Do your students groan when you say you’re going to be working on division? With better understanding and easy to use methods, that won’t be the case. If you teach Common Core division, you probably know about the partial quotients method, but what about the box method, area model, and grid model. How about rectangle sections division or the expanded notation division method? There are lots of choices to learn division. What works for one student may not work for another, which is why teaching multiple methods is so important!

Before you begin teaching division, ensure that students have a solid understanding of multiplication, the meaning of “making equal groups of,” “divvying up,” and “sharing fairly.” This is a crucial foundation to teaching division with larger numbers.

Make sure students have a solid understanding of how multiplication and division are related through fact families, for example, 4 x 6 = 24, 6 x 4 = 24, 24/4= 6, 24/6 =4. This is will help speed up the division process. Use fact family flash cards to help reinforce these skills.

*Hint: **Get spinner flash cards here**

*Hint: **Need help teaching Multiplication, check out this Blog post**

If you really want to get the idea of fact families and divisibility across, money (fake Monopoly money or your classroom economy), is a great real life way to do so! Choose 4 volunteers to demonstrate. Take a $20 bill and four-$1s and give it to one student then ask the student to divide the money among all 4 of the students fairly. Let the student figure out (and help if needed) that s/he needs to trade the cash for smaller bills first in order to divide the money equally. As the student distributes a dollar bill one at a time to each of the 4 students, record using tally marks. When you’re finished, ask each student how much they got and reinforce 4 students with $6 each equals $24. 4×6 = 24 AND 24/4 = 6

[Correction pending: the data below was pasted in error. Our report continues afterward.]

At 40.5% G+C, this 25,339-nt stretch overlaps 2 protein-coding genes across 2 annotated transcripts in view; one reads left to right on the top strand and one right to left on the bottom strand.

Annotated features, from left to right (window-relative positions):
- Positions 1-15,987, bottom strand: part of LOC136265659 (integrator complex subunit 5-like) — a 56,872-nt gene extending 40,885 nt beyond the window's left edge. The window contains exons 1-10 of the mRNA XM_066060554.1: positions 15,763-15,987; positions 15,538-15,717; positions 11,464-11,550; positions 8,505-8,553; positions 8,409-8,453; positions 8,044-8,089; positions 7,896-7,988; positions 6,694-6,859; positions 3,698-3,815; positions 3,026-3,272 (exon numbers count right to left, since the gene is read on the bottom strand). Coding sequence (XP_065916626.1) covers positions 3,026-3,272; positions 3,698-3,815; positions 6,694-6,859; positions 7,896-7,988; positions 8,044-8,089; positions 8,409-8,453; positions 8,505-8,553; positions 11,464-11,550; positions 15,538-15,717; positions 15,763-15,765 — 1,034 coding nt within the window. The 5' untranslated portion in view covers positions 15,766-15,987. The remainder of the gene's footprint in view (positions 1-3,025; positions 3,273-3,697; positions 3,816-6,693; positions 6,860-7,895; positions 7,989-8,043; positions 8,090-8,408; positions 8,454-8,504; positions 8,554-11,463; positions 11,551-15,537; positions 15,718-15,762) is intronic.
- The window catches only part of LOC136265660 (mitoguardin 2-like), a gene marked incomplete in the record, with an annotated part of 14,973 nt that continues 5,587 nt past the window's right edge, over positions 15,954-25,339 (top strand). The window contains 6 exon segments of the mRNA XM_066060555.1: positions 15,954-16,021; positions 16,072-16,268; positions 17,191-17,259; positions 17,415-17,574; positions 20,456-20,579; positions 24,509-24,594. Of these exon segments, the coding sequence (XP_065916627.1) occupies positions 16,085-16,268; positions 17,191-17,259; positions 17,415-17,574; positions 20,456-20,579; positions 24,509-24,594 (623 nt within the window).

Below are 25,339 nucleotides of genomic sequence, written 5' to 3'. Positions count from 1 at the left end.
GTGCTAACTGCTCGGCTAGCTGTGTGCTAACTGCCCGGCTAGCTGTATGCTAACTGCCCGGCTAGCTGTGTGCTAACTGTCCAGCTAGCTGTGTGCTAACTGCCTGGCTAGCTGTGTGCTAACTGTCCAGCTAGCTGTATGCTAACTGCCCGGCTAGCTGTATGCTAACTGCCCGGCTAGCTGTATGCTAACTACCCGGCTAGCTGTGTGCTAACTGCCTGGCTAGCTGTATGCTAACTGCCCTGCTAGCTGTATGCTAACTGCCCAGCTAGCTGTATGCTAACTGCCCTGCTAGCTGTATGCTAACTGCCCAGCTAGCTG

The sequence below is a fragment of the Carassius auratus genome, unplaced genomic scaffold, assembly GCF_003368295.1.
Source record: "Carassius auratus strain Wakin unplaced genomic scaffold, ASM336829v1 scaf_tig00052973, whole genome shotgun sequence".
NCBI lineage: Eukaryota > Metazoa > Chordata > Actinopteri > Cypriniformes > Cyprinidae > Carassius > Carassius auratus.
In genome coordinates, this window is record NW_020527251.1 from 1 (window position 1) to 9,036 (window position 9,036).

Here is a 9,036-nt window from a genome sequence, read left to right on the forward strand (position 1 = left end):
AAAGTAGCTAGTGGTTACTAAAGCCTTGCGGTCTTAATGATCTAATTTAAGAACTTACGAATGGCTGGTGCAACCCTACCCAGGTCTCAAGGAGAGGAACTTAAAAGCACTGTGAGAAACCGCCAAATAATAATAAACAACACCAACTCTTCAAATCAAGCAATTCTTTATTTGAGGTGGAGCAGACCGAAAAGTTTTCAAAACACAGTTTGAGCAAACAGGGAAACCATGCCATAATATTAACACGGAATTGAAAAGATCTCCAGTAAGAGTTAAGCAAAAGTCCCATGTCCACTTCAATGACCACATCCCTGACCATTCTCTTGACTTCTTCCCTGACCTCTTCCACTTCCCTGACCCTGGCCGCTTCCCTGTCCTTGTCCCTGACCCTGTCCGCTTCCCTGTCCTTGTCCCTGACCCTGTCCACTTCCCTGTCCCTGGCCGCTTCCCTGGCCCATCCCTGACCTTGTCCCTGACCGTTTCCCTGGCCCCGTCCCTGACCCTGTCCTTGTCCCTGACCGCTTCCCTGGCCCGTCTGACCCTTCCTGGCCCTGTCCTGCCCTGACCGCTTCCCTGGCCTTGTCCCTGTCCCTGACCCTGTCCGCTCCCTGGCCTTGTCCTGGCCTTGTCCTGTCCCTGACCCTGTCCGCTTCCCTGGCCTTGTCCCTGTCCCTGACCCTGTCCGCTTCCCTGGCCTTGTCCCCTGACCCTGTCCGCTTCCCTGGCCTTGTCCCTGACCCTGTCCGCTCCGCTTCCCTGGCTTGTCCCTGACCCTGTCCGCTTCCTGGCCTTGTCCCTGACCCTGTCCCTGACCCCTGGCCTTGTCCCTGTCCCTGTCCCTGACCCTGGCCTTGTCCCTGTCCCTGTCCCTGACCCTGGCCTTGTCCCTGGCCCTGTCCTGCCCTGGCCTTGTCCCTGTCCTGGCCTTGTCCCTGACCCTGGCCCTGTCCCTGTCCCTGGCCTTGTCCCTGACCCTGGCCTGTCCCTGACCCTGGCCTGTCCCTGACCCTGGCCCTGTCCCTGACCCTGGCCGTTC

ALWAYS USE REAL LIFE PROBLEMS

Teach division using the context of real-life problems that are meaningful for students. Some great ways to start are sharing money, sharing candy, or sharing a whole pizza. Begin with problems students can easily do with whole answers (ie: 8 slices of pizza between 4 students, $20 between 5 students, 30 pieces of candy between 3 students) and model the math on the board. Check and prove the answer using multiplication each time to reinforce the relationship of division with multiplication.

Examples of Progression of division and divisibility:

The six students on the recycling team shared 30 pieces of pizza. How many pieces did each student get? (30/6 = 5 pieces each).

Then move to a problem that has a remainder such as:

The six students on the recycling team were going to share some pizza. Then three more students arrived who would also be sharing the 30 pieces of pizza. How many pieces did each student get? (30/9=3 pieces each with 3 pieces left over or 3 r3). Help students take the remaining 3 pieces and divvy them up into thirds, so each student would also get 1/3 of a piece.

INTRODUCE A PROBLEM SO YOU CAN TEACH THE PARTIAL QUOTIENTS DIVISION METHOD

Next, move on to more challenging problem that can’t be solved easily. This problem is perfect to allow you to teach the partial quotients method. The partial quotients method makes a problem easier to do, since the divisor gets smaller each time and the numbers get more manageable.

There are 28 fifth graders who will share 890 pieces of Halloween candy. How many pieces of candy will each student get?

Remember when teaching division that there are 10 ways! What works for one student may not work for the next, and that’s okay. There are so many different methods you can use to teach division. For some learners, the standard algorithm long division works. For others, the area model makes more sense while other students might like the rectangle sections method. ***Hint: Check out this Division Strategies PowerPoint, posters, and folded booklet to help teachers, students and parents find the method that works for each child.**

10 Division Strategies at a glace. Each strategy is further expanded upon within the **division strategies set that you can find in my TpT store****. **